Session 4: Novel Imaging Techniques and Modeling

Professor Mani Sarathy
King Abdullah University of Science & Technology, Saudi Arabia
5:10 PM

"Quantitative phase-digital holographic microscopy: a promising imaging technique to explore cell dynamics and metabolism"

Session 4: Novel Imaging Techniques and Modeling

Professor Pierre Marquet
Cervo Brain Research Center, Université Laval, Canada
5:50 PM

"The New Leica FALCON – Fast Lifetime Contrast for Imaging of Brain Structure and Function"

Session 4: Novel Imaging Techniques and Modeling

6:05 PM

Alejandro San Martin - Development of Optogenetics Tools to Measure Metabolic Flux at Subcellular Resolution in Intact Cells

Metabolites are the nodes of a complex network which is highly conserved throughout life. Understanding of local fluxes within the metabolic grid is constrained by technological limitations, mainly spatiotemporal resolution. For example, it has been known for a while that the first enzyme of glycolysis is attached to mitochondria, but we do not know what is the functional meaning of this location. Current models of cellular metabolism assume that all mitochondria in a cell behave equally. Yet mitochondria within a given cell differ in terms of morphology, age, location, connectivity, motility, and crosstalk with plasma membrane and organelles. Are they all similar in terms of their metabolism? Technologies are emerging that are capable of measuring metabolites with subcellular resolution in living cells. Genetically-encoded nanosensors are proteins build by the fusion of a ligand binding moiety with a fluorescent protein. The binding of the test molecule produces a conformational change that affect the spectroscopy properties of the fluorescent partner. Being genetically-encoded, they can be expressed in single-cells and targeted to subcellular localizations such as mitochondria. Here we introduce PyronicSF, a single-wavelength nanosensor for pyruvate. This sensor undergoes a maximal fluorescent change of 250% and detects pyruvate between 0.03 and 12 mM, spanning the physiological range in mammalian cells. PyronicSF was insensitive to pH and a panel of molecules structurally related to pyruvate. In combination with pharmacological inhibition of the mitochondrial pyruvate carrier (MPC) it was possible to obtain real-time, reversible measurements of the rate of pyruvate consumption in single mitochondria. Our results show that it is possible to characterize metabolic flux in individual organelles. We envisage that single-mitochondria pyruvate consumption measurements will allow to go deep into the understanding of how subcellular localization, morphology, aging and motility can modulate mitochondrial function.

6:15 PM

Eloise de Tredern - A glial involvement at the somatic level during long term memory consolidation in Drosophila melanogaster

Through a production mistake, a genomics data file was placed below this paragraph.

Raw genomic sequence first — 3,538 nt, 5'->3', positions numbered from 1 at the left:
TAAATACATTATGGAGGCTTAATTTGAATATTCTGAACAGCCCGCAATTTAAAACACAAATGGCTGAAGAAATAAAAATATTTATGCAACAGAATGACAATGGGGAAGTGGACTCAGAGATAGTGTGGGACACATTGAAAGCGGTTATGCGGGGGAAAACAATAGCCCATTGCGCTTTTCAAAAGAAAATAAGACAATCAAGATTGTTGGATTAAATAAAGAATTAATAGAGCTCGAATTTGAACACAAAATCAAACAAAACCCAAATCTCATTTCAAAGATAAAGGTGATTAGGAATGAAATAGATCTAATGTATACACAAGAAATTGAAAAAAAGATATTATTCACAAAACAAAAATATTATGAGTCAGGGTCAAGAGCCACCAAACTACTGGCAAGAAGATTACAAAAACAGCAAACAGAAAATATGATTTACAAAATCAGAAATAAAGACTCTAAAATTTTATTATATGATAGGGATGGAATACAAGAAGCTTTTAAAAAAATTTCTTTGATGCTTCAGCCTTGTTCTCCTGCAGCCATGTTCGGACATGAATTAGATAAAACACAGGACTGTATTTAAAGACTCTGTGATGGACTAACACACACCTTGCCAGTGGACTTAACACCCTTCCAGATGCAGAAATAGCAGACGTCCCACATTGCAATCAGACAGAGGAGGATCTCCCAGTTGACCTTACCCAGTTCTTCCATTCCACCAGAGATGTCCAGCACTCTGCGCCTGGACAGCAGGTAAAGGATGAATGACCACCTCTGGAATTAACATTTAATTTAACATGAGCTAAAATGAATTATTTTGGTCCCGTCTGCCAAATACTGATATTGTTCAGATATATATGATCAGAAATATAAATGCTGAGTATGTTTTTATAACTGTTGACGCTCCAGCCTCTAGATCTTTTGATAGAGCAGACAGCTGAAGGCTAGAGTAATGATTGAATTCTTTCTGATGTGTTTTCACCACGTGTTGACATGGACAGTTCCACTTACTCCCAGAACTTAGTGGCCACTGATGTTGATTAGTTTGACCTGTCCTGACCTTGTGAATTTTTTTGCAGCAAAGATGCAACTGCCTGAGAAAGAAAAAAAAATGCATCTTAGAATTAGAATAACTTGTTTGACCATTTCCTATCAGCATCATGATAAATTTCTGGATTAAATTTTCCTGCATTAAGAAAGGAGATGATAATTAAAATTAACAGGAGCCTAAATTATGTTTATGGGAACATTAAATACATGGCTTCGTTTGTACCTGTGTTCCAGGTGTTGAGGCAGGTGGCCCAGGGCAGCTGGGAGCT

High level cognitive tasks such as long-term memory formation require transcriptional regulations and de novo protein synthesis in the soma. Still, in this compartment, it is unknown if and how neuronal metabolism is regulated and sustained by glia, as it is well demonstrated at the level of the axon and the synapse (Bélanger et al., Cell Metabolism, 2011). In the model organism Drosophila melanogaster, five glial subtypes populate the central nervous system (Kremer et al., Glia, 2017). The brain is enclosed inside the equivalent of the brain-blood barrier, composed by perineurial and subperineurial glia. Axons and dendrites – the neuropil - are localized at the centre of the brain, while neuronal somas are segregated at the periphery. Astrocyte-like glia extend multiple processes deep into the neuropil, while ensheathing glia enwrap neuropil structures. In the periphery of the brain, cortex glial cells envelop each neuronal soma individually. Thanks to the diverse and precise genetic tools available in this model, we expressed the dominant thermosensitive allele of dynamin specifically in these different glial subtypes. By transferring flies at restrictive temperature, it allowed us to block exocytosis in the targeted glial cells in a spatiotemporally defined window. Using this approach, we showed that cortex glial cells were involved very early in olfactory memory formation, and specifically in long-term memory. Mushroom bodies are the integrative structures involved in associative memory in the fly brain. We now study if cortex glia could be activated by a signal derived from mushroom-body neurons, which are cholinergic (Barnstedt et al., Neuron, 2016). Data from feeding experiments indirectly suggest that, once activated, cortex glia would support neuronal cell bodies metabolism, but the pathways involved still need to be more precisely deciphered.

6:30 PM

Roman Serrat - Modulation of Astroglial Calcium Signaling by Mitochondrial Type 1 Cannabinoid Receptor